Jankowski played in Providence for four seasons and distinguished himself in 2015-16, his final year. His 15 goals and 25 assists equalled the first 40-point season by a single player in over a decade. He was named a CCM Second Team All-American in April of that year and a First Team East All-Star. He also took home the Robert Gaudreau Jr. Award (most goals in a season), the Michael Boback Award (most assists), and the Gates Orlando Award (most points).

Mark Jankowski, Providence Friars

Mark Jankowski celebrates as a member of the Providence Friars. (Winslow Townson-USA TODAY Sports)

Following his time as a Friar, Jankowski spent parts of three seasons with the Flames’ American Hockey League affiliate, the Stockton Heat (2015-2018). His one true full season with the Heat came in 2015-16 when he appeared in 64 games, scoring 56 points (27 goals, 29 assists) in that span. He played in just six games last season before being called up to the Flames, where he remained for the rest of the year.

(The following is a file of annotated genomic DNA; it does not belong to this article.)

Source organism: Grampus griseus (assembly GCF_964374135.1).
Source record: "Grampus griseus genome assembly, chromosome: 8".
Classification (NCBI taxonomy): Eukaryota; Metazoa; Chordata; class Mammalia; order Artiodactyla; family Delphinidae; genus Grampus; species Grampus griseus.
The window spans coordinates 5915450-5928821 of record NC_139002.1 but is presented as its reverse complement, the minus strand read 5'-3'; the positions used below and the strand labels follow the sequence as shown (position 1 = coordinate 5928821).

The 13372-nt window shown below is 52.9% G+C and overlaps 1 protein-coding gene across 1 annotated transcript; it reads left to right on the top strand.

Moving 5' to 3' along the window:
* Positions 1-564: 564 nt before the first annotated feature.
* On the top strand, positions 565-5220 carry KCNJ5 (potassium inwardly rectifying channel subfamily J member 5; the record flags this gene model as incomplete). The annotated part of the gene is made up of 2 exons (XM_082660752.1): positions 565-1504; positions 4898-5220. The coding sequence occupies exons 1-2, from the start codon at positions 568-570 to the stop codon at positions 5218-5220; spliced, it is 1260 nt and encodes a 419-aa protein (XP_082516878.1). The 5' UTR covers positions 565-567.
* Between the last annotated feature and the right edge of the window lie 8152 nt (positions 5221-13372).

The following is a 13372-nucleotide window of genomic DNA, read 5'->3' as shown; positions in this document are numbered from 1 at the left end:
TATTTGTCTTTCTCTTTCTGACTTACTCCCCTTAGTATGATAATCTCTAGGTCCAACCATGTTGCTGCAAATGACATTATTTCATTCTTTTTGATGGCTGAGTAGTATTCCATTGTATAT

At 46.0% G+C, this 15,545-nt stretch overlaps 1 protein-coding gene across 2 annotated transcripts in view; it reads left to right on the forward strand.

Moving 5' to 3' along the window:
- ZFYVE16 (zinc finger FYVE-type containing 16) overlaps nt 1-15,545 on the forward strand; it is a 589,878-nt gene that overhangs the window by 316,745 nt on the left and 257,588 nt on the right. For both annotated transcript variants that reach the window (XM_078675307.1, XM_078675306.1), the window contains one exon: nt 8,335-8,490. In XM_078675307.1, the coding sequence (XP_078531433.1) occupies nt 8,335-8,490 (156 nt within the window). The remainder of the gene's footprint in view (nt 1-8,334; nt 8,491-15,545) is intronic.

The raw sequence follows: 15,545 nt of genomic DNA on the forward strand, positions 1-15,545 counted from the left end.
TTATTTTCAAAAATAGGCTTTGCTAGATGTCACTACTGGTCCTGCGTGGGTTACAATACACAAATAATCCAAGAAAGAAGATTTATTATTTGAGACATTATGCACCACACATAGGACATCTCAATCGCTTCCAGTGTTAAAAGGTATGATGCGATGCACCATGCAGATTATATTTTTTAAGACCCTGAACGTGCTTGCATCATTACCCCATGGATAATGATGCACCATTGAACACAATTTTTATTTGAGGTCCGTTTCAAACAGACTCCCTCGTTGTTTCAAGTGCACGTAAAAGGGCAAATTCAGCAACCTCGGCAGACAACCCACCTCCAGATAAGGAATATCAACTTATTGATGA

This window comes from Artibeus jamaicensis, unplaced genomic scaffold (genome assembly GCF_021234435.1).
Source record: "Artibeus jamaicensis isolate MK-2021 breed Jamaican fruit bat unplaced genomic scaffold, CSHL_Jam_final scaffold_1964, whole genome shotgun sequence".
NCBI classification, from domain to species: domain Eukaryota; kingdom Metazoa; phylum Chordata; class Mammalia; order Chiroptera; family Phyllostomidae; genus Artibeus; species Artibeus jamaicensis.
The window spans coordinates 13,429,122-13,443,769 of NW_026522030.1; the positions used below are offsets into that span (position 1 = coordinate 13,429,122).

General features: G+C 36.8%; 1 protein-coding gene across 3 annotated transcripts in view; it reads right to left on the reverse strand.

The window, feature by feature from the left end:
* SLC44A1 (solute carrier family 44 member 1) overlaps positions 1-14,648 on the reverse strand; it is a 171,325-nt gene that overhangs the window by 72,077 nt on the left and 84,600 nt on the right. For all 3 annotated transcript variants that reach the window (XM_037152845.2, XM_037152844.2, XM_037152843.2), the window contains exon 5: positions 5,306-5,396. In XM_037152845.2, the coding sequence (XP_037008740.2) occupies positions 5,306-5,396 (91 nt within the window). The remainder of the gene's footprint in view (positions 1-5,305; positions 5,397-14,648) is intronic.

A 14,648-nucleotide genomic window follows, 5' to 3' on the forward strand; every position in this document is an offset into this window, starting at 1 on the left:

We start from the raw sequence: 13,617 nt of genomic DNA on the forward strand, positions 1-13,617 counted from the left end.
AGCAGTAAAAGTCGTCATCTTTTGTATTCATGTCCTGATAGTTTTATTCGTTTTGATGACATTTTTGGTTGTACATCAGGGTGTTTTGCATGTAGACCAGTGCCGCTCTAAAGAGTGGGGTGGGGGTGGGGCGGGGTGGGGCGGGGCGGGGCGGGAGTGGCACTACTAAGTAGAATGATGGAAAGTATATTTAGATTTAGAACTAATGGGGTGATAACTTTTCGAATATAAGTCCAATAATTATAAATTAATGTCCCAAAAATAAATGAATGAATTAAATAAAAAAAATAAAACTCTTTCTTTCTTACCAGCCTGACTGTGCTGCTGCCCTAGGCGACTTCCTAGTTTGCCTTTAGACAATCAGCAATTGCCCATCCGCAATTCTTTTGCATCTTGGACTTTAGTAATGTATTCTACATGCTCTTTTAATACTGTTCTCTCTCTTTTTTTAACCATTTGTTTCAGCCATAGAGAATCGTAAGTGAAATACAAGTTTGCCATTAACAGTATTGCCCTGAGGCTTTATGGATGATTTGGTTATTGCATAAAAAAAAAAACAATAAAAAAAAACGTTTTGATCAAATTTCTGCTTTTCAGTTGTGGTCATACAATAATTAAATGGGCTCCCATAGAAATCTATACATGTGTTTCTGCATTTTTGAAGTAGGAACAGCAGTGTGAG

A Respectable Rookie-Year in Calgary

Jankowski appeared in 72 games in his rookie season for the Flames in 2017-18 and scored 17 goals, good for fifth among Flames forwards, and eight assists. He was the anchor on the third line during the regular season, averaging 48.8% in the face-off circle, while compiling 33 penalty minutes and a minus-7 rating.

He finished the season in style, scoring four goals in the final game when the Flames defeated the Vegas Golden Knights 7-1. It was a great way to cap off a rookie campaign, and for Flames fans, it should be a positive precursor to his sophomore season.

What to Expect in 2018-19

Looking ahead to this season, there are reasons to be optimistic about the Flames. The addition of James Neal in the off-season provides an opportunity for players to move into more flattering roles on the depth chart. For example, it affords Jankowski the opportunity to play regularly with a defensively responsible veteran like Michael Frolik. Also, assuming Jankowski continues to position his 6-foot-3 frame in front of the net on a consistent basis, he should be capable of reaching the 20-goal mark this year.

Jankowski will ideally continue to build chemistry with linemate Sam Bennett, who will likely slot in as the third-line winger in Calgary’s lineup. Bennett is entering his final year of a two-year bridge deal and has a lot to prove this season. If the two can click, they will be another offensively rich unit in the Flames’ arsenal in 2018-19.